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					NAO Report: Comparisons of general & learning disability services for adults on the autism spectrum throughout England

Terry Brugha
Leicestershire Partnership NHS Trust
NHS

Example One:
Adam is 35 years old. He was diagnosed aged five with classic ‘low-functioning’ autism with a learning disability. Adam attended a special school run by an autism charity from age five to 18. Adam is largely non-verbal and sometimes uses a symbol system to communicate with his carers. Adam also suffers from epilepsy, for which he takes medication. Adam lives in a residential placement with eight other residents in a service run by a third-sector organisation. This placement is funded out of area by his home Local Authority, with the contract being agreed on an annual basis. Adam attends the day service run by the same third-sector service provider. Here he takes part in music and art classes, life skills, communication sessions, and physical activity. As well as funding Adam’s residential placement, his Local Authority has also provided funding for 14 hours per week of one-to-one support for Adam as a result of his communication needs. Adam receives Disability Living Allowance, which is used to pay for items such as clothing, social trips and a CD player, as Adam enjoys listening to music. There is a GP attached to the residential service, and Adam is supported to attend annual dentist appointments, as well as consultations with his epilepsy specialist.

Example Three
Carl is 39 years old. He was diagnosed with Asperger Syndrome at the age of 30. Carl attended a mainstream school up to age 18, where he excelled at maths and physics. However, he struggled to make friends amongst his classmates, and the other children frequently told him he was ‘strange’. He went to university away from home at 18, but found many aspects of university difficult, particularly making new friends, organising his time and money, and attending lectures in large, noisy halls. He became very lonely and unhappy, and after one term decided to drop out and return home to his parents. With the help of his tutor, he was able to arrange a transfer to his local university, which allowed him to study for his degree whilst living in more familiar home surroundings. Carl left university with a good degree, but found it difficult to find a job. He found interviews particularly difficult, often not knowing what the interviewer meant or being told that he didn’t ‘come across well’. He remained living at home with his parents, rarely going out and becoming very isolated. He became depressed and suffered a mental health crisis, at which point he was admitted to hospital and misdiagnosed with treatment-resistant schizophrenia. A chance encounter with a consultant psychiatrist who had a special interest in autism led to a revised diagnosis of Asperger Syndrome two years later…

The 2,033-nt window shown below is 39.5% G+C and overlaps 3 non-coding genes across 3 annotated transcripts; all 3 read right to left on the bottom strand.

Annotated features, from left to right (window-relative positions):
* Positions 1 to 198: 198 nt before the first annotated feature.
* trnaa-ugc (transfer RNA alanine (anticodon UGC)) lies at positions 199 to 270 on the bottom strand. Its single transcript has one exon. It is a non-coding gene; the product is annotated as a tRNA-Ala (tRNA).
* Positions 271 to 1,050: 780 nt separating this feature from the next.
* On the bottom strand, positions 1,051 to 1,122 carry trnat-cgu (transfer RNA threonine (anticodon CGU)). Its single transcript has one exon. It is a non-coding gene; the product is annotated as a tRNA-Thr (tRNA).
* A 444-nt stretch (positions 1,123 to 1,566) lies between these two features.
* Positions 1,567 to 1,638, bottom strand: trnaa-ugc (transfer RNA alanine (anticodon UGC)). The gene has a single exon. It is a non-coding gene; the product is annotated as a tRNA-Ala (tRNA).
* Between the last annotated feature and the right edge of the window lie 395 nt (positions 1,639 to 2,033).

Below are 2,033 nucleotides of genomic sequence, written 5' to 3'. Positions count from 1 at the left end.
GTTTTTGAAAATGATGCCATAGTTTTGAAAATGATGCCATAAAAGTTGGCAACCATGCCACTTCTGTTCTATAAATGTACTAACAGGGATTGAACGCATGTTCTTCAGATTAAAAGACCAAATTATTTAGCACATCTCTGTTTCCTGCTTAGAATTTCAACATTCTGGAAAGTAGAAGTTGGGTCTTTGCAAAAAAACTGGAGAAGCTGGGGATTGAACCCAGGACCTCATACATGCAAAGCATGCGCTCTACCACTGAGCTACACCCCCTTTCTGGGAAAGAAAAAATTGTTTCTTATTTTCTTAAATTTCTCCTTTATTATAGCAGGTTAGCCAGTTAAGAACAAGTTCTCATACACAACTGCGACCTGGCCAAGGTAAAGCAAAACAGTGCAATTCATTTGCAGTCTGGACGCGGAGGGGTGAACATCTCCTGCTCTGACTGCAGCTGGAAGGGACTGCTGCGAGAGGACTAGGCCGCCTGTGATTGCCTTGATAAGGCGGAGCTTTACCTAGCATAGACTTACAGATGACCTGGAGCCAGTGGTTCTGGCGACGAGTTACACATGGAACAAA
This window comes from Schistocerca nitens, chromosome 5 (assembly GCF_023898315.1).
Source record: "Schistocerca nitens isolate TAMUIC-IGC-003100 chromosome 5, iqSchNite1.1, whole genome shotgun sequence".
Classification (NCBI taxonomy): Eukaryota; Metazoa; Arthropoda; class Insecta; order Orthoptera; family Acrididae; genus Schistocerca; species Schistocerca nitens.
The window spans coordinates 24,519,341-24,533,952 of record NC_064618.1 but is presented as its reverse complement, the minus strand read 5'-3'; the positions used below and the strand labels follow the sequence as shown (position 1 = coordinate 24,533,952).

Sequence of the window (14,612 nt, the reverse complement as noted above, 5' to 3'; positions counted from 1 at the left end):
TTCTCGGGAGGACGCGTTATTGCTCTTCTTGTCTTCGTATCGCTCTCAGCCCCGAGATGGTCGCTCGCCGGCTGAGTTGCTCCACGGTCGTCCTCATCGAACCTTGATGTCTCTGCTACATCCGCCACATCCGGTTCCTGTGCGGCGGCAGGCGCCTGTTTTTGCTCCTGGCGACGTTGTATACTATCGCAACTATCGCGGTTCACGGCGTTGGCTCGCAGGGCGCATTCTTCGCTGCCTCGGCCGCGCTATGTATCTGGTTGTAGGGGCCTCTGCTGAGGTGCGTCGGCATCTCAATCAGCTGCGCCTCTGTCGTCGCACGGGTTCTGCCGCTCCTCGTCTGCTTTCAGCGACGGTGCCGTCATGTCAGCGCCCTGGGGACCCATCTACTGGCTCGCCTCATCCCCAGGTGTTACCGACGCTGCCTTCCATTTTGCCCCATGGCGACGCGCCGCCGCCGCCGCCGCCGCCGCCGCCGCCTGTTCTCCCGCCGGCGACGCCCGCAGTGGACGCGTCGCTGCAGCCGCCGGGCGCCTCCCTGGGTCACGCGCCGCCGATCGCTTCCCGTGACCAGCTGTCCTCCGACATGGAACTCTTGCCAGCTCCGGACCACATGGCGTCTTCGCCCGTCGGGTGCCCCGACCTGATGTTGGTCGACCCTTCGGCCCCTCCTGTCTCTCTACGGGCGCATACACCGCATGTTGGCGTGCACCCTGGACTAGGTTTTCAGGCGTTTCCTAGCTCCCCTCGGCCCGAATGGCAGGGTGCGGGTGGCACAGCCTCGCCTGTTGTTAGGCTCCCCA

Introductory remarks…
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Around half of people with autism also have a learning disability (sometimes known as ‘low-functioning’ autism), while the rest do not (so-called ‘highfunctioning’ autism, which includes Asperger Syndrome). Current social care policy is based on a ‘social’ model of disability, which emphasises the need for personcentred approaches focusing on individual needs rather than diagnostic ‘labels’. Where our report refers to the terms ‘high-‘ and ‘low-functioning’, this is to reflect differences in services and eligibility criteria…